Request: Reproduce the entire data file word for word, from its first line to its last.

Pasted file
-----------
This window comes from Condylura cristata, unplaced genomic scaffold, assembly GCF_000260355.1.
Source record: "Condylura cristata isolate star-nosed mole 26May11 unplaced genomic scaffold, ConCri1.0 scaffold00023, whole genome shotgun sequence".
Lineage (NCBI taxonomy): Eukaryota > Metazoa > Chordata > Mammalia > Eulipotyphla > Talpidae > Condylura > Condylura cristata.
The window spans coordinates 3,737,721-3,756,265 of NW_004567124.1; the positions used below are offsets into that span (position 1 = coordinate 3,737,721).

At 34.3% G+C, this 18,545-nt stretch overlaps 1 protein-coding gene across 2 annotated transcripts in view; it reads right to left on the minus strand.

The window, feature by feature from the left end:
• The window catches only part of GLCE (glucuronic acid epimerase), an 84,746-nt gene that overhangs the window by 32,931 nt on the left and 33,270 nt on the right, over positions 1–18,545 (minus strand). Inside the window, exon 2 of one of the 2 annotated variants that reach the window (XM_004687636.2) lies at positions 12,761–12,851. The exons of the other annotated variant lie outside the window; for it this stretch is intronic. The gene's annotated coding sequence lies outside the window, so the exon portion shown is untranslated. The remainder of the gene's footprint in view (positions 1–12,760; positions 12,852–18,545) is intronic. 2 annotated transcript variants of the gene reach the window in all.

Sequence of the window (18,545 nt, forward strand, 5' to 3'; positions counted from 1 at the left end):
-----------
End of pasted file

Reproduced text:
This window comes from Condylura cristata, unplaced genomic scaffold, assembly GCF_000260355.1.
Source record: "Condylura cristata isolate star-nosed mole 26May11 unplaced genomic scaffold, ConCri1.0 scaffold00023, whole genome shotgun sequence".
Lineage (NCBI taxonomy): Eukaryota > Metazoa > Chordata > Mammalia > Eulipotyphla > Talpidae > Condylura > Condylura cristata.
The window spans coordinates 3,737,721-3,756,265 of NW_004567124.1; the positions used below are offsets into that span (position 1 = coordinate 3,737,721).

At 34.3% G+C, this 18,545-nt stretch overlaps 1 protein-coding gene across 2 annotated transcripts in view; it reads right to left on the minus strand.

The window, feature by feature from the left end:
• The window catches only part of GLCE (glucuronic acid epimerase), an 84,746-nt gene that overhangs the window by 32,931 nt on the left and 33,270 nt on the right, over positions 1–18,545 (minus strand). Inside the window, exon 2 of one of the 2 annotated variants that reach the window (XM_004687636.2) lies at positions 12,761–12,851. The exons of the other annotated variant lie outside the window; for it this stretch is intronic. The gene's annotated coding sequence lies outside the window, so the exon portion shown is untranslated. The remainder of the gene's footprint in view (positions 1–12,760; positions 12,852–18,545) is intronic. 2 annotated transcript variants of the gene reach the window in all.

Sequence of the window (18,545 nt, forward strand, 5' to 3'; positions counted from 1 at the left end):